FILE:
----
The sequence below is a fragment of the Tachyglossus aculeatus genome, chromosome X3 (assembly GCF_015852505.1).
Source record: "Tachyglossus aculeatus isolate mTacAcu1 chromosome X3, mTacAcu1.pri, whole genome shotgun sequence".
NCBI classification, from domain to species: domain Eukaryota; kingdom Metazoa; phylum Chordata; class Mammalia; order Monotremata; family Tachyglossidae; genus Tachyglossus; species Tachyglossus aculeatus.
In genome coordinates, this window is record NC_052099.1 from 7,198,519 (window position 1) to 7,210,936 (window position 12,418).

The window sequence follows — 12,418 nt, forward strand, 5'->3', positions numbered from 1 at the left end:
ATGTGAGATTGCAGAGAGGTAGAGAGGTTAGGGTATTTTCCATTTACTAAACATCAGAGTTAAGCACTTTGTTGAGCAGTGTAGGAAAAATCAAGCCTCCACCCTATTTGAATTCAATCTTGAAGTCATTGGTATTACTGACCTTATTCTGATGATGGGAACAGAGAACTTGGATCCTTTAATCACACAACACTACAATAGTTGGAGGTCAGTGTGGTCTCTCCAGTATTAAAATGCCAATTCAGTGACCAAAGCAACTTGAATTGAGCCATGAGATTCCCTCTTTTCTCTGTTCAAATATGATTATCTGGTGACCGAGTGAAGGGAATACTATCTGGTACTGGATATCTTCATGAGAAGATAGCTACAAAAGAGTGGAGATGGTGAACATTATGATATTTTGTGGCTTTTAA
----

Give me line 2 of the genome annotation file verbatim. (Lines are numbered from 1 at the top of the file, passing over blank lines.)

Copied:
Source record: "Tachyglossus aculeatus isolate mTacAcu1 chromosome X3, mTacAcu1.pri, whole genome shotgun sequence".